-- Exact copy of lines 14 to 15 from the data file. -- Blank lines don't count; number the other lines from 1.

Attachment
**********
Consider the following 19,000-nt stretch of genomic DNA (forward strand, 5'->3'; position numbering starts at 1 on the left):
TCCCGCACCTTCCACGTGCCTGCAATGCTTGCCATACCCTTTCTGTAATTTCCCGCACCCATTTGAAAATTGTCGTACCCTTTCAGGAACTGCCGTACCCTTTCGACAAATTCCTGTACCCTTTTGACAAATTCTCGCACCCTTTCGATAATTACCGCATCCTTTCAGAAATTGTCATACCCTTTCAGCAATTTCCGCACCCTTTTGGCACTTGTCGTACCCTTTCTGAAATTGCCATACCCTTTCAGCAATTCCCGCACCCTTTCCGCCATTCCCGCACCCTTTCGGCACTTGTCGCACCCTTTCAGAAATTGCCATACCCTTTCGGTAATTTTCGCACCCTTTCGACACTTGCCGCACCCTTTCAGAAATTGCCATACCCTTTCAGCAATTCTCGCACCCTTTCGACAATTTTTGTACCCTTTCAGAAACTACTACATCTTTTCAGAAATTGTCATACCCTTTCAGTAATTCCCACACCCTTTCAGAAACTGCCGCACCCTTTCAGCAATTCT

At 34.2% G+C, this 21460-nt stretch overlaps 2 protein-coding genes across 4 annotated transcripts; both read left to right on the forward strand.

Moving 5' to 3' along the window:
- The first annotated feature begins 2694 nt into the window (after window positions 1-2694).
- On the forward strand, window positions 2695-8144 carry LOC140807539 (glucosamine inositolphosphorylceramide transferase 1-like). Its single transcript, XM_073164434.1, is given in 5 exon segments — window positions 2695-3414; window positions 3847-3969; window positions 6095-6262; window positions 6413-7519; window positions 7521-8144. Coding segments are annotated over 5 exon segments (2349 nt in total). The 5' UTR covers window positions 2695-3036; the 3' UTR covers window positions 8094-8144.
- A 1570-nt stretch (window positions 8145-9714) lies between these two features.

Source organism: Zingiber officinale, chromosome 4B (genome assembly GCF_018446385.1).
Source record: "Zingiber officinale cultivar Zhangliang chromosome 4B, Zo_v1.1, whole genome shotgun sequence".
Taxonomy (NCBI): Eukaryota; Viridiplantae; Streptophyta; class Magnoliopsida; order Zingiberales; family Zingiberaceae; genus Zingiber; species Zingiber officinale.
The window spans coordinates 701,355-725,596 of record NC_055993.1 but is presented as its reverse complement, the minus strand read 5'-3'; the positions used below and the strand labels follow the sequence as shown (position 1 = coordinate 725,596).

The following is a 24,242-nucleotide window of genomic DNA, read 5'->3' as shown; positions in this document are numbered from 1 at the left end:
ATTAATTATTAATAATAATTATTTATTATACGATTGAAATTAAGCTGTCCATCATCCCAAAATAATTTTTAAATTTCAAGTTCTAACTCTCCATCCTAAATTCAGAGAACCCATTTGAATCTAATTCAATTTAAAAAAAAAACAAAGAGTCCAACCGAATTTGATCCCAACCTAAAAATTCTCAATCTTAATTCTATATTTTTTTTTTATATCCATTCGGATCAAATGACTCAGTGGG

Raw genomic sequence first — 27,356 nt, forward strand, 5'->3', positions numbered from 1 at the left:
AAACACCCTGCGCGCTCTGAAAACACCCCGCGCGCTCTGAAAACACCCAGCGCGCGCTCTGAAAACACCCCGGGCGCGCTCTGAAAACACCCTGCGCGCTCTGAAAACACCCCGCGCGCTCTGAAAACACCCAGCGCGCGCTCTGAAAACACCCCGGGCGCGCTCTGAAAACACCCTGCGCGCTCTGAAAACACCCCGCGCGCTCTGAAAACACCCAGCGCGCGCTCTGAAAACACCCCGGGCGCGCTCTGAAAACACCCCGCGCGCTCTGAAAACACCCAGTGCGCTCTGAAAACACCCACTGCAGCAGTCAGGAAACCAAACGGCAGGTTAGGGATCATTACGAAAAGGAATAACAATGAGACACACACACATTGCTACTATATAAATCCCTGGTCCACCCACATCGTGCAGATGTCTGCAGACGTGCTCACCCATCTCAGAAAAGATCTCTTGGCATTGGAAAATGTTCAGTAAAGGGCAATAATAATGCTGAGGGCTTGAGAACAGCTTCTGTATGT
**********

Raw genomic sequence first — 27,356 nt, forward strand, 5'->3', positions numbered from 1 at the left:
AAACACCCTGCGCGCTCTGAAAACACCCCGCGCGCTCTGAAAACACCCAGCGCGCGCTCTGAAAACACCCCGGGCGCGCTCTGAAAACACCCTGCGCGCTCTGAAAACACCCCGCGCGCTCTGAAAACACCCAGCGCGCGCTCTGAAAACACCCCGGGCGCGCTCTGAAAACACCCTGCGCGCTCTGAAAACACCCCGCGCGCTCTGAAAACACCCAGCGCGCGCTCTGAAAACACCCCGGGCGCGCTCTGAAAACACCCCGCGCGCTCTGAAAACACCCAGTGCGCTCTGAAAACACCCACTGCAGCAGTCAGGAAACCAAACGGCAGGTTAGGGATCATTACGAAAAGGAATAACAATGAGACACACACACATTGCTACTATATAAATCCCTGGTCCACCCACATCGTGCAGATGTCTGCAGACGTGCTCACCCATCTCAGAAAAGATCTCTTGGCATTGGAAAATGTTCAGTAAAGGGCAATAATAATGCTGAGGGCTTGAGAACAGCTTCTGTATGT